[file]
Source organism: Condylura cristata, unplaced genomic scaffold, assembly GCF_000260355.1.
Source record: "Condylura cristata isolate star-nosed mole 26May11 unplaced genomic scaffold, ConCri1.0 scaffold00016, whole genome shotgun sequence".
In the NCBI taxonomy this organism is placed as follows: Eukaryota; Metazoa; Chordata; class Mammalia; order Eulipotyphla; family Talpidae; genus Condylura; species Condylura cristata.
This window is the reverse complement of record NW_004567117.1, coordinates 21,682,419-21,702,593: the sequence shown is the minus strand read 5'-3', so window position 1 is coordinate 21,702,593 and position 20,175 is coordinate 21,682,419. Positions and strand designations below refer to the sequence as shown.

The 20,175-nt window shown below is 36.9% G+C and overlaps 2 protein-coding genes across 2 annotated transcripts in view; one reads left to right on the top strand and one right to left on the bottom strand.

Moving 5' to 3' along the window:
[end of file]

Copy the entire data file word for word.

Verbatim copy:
Source organism: Condylura cristata, unplaced genomic scaffold, assembly GCF_000260355.1.
Source record: "Condylura cristata isolate star-nosed mole 26May11 unplaced genomic scaffold, ConCri1.0 scaffold00016, whole genome shotgun sequence".
In the NCBI taxonomy this organism is placed as follows: Eukaryota; Metazoa; Chordata; class Mammalia; order Eulipotyphla; family Talpidae; genus Condylura; species Condylura cristata.
This window is the reverse complement of record NW_004567117.1, coordinates 21,682,419-21,702,593: the sequence shown is the minus strand read 5'-3', so window position 1 is coordinate 21,702,593 and position 20,175 is coordinate 21,682,419. Positions and strand designations below refer to the sequence as shown.

The 20,175-nt window shown below is 36.9% G+C and overlaps 2 protein-coding genes across 2 annotated transcripts in view; one reads left to right on the top strand and one right to left on the bottom strand.

Moving 5' to 3' along the window: